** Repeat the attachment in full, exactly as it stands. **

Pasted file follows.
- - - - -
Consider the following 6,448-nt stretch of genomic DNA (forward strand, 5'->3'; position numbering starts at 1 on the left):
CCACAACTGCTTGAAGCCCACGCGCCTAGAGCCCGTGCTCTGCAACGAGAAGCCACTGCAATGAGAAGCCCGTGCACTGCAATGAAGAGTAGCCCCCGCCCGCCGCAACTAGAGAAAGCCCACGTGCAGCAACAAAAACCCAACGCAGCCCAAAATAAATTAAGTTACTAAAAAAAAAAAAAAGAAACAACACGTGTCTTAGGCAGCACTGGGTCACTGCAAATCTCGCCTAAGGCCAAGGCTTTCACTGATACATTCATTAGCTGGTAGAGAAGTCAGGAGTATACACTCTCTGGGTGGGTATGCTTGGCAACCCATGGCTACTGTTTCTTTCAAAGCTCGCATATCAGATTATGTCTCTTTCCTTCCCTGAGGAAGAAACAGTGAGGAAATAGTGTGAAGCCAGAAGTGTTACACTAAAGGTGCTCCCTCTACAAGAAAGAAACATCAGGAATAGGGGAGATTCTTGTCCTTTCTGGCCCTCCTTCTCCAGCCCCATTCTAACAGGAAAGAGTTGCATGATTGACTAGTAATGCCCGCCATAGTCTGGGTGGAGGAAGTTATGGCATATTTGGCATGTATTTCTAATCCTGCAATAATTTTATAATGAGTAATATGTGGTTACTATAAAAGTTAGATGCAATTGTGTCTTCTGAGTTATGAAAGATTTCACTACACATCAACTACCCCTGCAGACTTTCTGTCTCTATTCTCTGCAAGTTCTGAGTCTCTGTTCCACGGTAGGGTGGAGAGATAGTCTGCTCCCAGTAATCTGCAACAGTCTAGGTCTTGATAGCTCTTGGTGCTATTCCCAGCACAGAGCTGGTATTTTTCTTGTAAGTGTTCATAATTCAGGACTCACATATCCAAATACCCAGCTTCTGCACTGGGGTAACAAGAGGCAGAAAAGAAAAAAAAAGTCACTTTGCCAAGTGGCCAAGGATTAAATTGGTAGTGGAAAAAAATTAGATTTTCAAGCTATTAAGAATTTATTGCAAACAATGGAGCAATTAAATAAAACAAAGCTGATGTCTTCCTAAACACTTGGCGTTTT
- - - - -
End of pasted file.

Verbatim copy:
Consider the following 6,448-nt stretch of genomic DNA (forward strand, 5'->3'; position numbering starts at 1 on the left):
CCACAACTGCTTGAAGCCCACGCGCCTAGAGCCCGTGCTCTGCAACGAGAAGCCACTGCAATGAGAAGCCCGTGCACTGCAATGAAGAGTAGCCCCCGCCCGCCGCAACTAGAGAAAGCCCACGTGCAGCAACAAAAACCCAACGCAGCCCAAAATAAATTAAGTTACTAAAAAAAAAAAAAAGAAACAACACGTGTCTTAGGCAGCACTGGGTCACTGCAAATCTCGCCTAAGGCCAAGGCTTTCACTGATACATTCATTAGCTGGTAGAGAAGTCAGGAGTATACACTCTCTGGGTGGGTATGCTTGGCAACCCATGGCTACTGTTTCTTTCAAAGCTCGCATATCAGATTATGTCTCTTTCCTTCCCTGAGGAAGAAACAGTGAGGAAATAGTGTGAAGCCAGAAGTGTTACACTAAAGGTGCTCCCTCTACAAGAAAGAAACATCAGGAATAGGGGAGATTCTTGTCCTTTCTGGCCCTCCTTCTCCAGCCCCATTCTAACAGGAAAGAGTTGCATGATTGACTAGTAATGCCCGCCATAGTCTGGGTGGAGGAAGTTATGGCATATTTGGCATGTATTTCTAATCCTGCAATAATTTTATAATGAGTAATATGTGGTTACTATAAAAGTTAGATGCAATTGTGTCTTCTGAGTTATGAAAGATTTCACTACACATCAACTACCCCTGCAGACTTTCTGTCTCTATTCTCTGCAAGTTCTGAGTCTCTGTTCCACGGTAGGGTGGAGAGATAGTCTGCTCCCAGTAATCTGCAACAGTCTAGGTCTTGATAGCTCTTGGTGCTATTCCCAGCACAGAGCTGGTATTTTTCTTGTAAGTGTTCATAATTCAGGACTCACATATCCAAATACCCAGCTTCTGCACTGGGGTAACAAGAGGCAGAAAAGAAAAAAAAAGTCACTTTGCCAAGTGGCCAAGGATTAAATTGGTAGTGGAAAAAAATTAGATTTTCAAGCTATTAAGAATTTATTGCAAACAATGGAGCAATTAAATAAAACAAAGCTGATGTCTTCCTAAACACTTGGCGTTTT